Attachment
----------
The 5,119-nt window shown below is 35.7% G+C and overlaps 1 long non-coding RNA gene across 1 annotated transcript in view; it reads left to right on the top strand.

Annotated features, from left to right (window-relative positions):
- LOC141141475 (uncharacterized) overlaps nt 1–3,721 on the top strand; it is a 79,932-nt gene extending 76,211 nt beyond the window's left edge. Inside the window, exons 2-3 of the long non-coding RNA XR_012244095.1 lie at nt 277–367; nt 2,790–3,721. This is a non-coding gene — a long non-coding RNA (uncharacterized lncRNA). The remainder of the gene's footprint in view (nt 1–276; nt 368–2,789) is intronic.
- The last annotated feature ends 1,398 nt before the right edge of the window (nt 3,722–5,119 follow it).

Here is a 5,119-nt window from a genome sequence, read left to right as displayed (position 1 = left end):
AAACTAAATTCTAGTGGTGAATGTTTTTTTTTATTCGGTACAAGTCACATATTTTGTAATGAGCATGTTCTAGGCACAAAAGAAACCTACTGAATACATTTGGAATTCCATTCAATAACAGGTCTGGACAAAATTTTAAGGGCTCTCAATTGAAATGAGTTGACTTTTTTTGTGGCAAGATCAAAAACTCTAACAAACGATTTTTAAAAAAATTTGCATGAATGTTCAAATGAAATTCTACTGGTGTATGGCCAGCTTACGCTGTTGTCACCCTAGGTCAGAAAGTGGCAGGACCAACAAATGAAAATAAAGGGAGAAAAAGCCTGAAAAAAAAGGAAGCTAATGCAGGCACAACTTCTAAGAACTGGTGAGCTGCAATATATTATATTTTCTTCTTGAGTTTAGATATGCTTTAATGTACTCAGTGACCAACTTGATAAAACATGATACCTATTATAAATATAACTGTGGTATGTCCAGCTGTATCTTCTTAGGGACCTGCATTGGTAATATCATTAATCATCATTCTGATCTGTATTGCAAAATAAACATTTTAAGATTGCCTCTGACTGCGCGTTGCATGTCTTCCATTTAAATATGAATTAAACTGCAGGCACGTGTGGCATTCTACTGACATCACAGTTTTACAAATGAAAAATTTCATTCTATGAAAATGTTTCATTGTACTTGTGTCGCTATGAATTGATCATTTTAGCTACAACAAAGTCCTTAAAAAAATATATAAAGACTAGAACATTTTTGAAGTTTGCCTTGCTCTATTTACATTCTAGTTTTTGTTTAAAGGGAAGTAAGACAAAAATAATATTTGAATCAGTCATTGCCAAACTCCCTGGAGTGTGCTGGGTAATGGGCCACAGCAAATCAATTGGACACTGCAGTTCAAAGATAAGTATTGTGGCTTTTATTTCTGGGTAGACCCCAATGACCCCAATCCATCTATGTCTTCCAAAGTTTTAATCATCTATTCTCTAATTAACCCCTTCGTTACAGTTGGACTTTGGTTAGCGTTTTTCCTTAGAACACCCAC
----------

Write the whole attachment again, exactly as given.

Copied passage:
The 5,119-nt window shown below is 35.7% G+C and overlaps 1 long non-coding RNA gene across 1 annotated transcript in view; it reads left to right on the top strand.

Annotated features, from left to right (window-relative positions):
- LOC141141475 (uncharacterized) overlaps nt 1–3,721 on the top strand; it is a 79,932-nt gene extending 76,211 nt beyond the window's left edge. Inside the window, exons 2-3 of the long non-coding RNA XR_012244095.1 lie at nt 277–367; nt 2,790–3,721. This is a non-coding gene — a long non-coding RNA (uncharacterized lncRNA). The remainder of the gene's footprint in view (nt 1–276; nt 368–2,789) is intronic.
- The last annotated feature ends 1,398 nt before the right edge of the window (nt 3,722–5,119 follow it).

Here is a 5,119-nt window from a genome sequence, read left to right as displayed (position 1 = left end):
AAACTAAATTCTAGTGGTGAATGTTTTTTTTTATTCGGTACAAGTCACATATTTTGTAATGAGCATGTTCTAGGCACAAAAGAAACCTACTGAATACATTTGGAATTCCATTCAATAACAGGTCTGGACAAAATTTTAAGGGCTCTCAATTGAAATGAGTTGACTTTTTTTGTGGCAAGATCAAAAACTCTAACAAACGATTTTTAAAAAAATTTGCATGAATGTTCAAATGAAATTCTACTGGTGTATGGCCAGCTTACGCTGTTGTCACCCTAGGTCAGAAAGTGGCAGGACCAACAAATGAAAATAAAGGGAGAAAAAGCCTGAAAAAAAAGGAAGCTAATGCAGGCACAACTTCTAAGAACTGGTGAGCTGCAATATATTATATTTTCTTCTTGAGTTTAGATATGCTTTAATGTACTCAGTGACCAACTTGATAAAACATGATACCTATTATAAATATAACTGTGGTATGTCCAGCTGTATCTTCTTAGGGACCTGCATTGGTAATATCATTAATCATCATTCTGATCTGTATTGCAAAATAAACATTTTAAGATTGCCTCTGACTGCGCGTTGCATGTCTTCCATTTAAATATGAATTAAACTGCAGGCACGTGTGGCATTCTACTGACATCACAGTTTTACAAATGAAAAATTTCATTCTATGAAAATGTTTCATTGTACTTGTGTCGCTATGAATTGATCATTTTAGCTACAACAAAGTCCTTAAAAAAATATATAAAGACTAGAACATTTTTGAAGTTTGCCTTGCTCTATTTACATTCTAGTTTTTGTTTAAAGGGAAGTAAGACAAAAATAATATTTGAATCAGTCATTGCCAAACTCCCTGGAGTGTGCTGGGTAATGGGCCACAGCAAATCAATTGGACACTGCAGTTCAAAGATAAGTATTGTGGCTTTTATTTCTGGGTAGACCCCAATGACCCCAATCCATCTATGTCTTCCAAAGTTTTAATCATCTATTCTCTAATTAACCCCTTCGTTACAGTTGGACTTTGGTTAGCGTTTTTCCTTAGAACACCCAC